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  • 1
    Publication Date: 2019-02-06
    Description: Benthic foraminifera are unicellular eukaryotes inhabiting sediments of aquatic environments. Several species were shown to store and use nitrate for complete denitrification, a unique energy metabolism among eukaryotes. The population of benthic foraminifera reaches high densities in oxygen-depleted marine habitats, where they play a key role in the marine nitrogen cycle. However, the mechanisms of denitrification in foraminifera are still unknown, and the possibility of a contribution of associated bacteria is debated. Here, we present evidence for a novel eukaryotic denitrification pathway that is encoded in foraminiferal genomes. Large-scale genome and transcriptomes analyses reveal the presence of a denitrification pathway in foraminifera species of the genus Globobulimina. This includes the enzymes nitrite reductase (NirK) and nitric oxide reductase (Nor) as well as a wide range of nitrate transporters (Nrt). A phylogenetic reconstruction of the enzymes' evolutionary history uncovers evidence for an ancient acquisition of the foraminiferal denitrification pathway from prokaryotes. We propose a model for denitrification in foraminifera, where a common electron transport chain is used for anaerobic and aerobic respiration. The evolution of hybrid respiration in foraminifera likely contributed to their ecological success, which is well documented in palaeontological records since the Cambrian period.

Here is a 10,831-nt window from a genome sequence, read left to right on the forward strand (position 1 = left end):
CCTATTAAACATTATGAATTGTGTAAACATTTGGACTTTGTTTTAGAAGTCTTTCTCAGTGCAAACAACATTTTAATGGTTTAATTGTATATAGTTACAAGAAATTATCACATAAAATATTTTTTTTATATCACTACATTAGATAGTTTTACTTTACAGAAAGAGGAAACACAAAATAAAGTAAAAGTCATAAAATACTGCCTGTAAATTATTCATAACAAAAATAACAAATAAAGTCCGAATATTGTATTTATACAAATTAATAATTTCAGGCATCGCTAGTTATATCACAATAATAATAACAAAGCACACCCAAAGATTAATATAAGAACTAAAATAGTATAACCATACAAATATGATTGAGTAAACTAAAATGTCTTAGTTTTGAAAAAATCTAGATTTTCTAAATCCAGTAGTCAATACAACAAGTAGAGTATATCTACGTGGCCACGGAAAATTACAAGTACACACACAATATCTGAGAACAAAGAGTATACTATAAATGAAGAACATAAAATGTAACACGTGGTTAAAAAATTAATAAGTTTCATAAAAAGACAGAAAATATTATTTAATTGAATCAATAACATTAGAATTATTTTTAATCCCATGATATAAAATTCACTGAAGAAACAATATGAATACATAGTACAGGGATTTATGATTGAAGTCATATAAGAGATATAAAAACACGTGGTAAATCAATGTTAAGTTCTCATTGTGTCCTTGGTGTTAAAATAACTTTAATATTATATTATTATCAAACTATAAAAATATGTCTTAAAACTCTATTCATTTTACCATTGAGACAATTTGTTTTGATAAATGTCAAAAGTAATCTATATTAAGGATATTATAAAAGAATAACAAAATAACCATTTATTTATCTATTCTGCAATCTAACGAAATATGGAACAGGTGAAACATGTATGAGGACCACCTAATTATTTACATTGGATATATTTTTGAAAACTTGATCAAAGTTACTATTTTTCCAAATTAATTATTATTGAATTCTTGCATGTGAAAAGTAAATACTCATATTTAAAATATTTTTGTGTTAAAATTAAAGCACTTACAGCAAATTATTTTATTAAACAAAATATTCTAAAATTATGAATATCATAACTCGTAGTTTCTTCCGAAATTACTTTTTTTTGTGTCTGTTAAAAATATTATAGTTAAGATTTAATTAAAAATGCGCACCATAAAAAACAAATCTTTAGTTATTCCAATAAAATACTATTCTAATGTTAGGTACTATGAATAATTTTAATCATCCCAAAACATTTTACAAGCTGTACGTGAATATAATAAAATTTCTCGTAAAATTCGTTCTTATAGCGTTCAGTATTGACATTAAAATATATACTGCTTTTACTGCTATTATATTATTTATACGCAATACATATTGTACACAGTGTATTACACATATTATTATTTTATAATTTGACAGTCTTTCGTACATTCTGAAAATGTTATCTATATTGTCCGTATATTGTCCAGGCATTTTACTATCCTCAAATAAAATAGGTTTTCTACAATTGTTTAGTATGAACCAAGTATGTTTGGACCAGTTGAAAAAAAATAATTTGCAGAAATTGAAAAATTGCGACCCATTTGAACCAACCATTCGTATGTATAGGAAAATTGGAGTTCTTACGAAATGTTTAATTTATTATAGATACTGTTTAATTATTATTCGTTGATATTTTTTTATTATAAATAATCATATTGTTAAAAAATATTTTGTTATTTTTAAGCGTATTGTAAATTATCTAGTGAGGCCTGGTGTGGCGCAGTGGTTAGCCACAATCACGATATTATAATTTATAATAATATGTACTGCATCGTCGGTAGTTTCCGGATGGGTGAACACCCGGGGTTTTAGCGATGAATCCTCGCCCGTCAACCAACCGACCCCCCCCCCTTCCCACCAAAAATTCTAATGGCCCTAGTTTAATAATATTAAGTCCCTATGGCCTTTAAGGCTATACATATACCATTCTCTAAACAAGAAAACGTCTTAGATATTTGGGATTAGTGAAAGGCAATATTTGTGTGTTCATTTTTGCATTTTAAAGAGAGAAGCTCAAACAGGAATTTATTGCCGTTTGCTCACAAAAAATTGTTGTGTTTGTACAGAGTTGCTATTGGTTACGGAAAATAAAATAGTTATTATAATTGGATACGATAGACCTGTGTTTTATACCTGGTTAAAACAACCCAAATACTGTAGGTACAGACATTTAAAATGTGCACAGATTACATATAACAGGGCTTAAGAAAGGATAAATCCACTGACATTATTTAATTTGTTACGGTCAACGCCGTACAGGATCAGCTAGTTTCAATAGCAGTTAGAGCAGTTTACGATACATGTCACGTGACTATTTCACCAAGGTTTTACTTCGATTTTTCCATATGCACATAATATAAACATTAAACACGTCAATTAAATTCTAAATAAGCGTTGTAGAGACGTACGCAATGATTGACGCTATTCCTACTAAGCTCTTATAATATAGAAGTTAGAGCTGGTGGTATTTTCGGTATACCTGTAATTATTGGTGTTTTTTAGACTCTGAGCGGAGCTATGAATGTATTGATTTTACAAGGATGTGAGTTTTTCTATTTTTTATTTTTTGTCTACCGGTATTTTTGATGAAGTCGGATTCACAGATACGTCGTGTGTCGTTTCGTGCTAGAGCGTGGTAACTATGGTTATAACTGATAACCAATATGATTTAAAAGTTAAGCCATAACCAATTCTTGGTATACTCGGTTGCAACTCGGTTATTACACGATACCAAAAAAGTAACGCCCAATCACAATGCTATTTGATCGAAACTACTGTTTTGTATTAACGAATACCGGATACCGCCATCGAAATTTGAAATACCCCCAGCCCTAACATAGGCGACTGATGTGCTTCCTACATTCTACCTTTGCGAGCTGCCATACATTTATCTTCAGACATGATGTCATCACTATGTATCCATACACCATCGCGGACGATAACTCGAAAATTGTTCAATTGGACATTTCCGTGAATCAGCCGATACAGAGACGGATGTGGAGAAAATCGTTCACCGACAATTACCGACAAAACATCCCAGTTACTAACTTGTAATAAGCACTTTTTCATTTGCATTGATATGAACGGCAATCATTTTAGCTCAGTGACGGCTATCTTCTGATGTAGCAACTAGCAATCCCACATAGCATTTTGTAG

Type: Article , PeerReviewed
    Format: text
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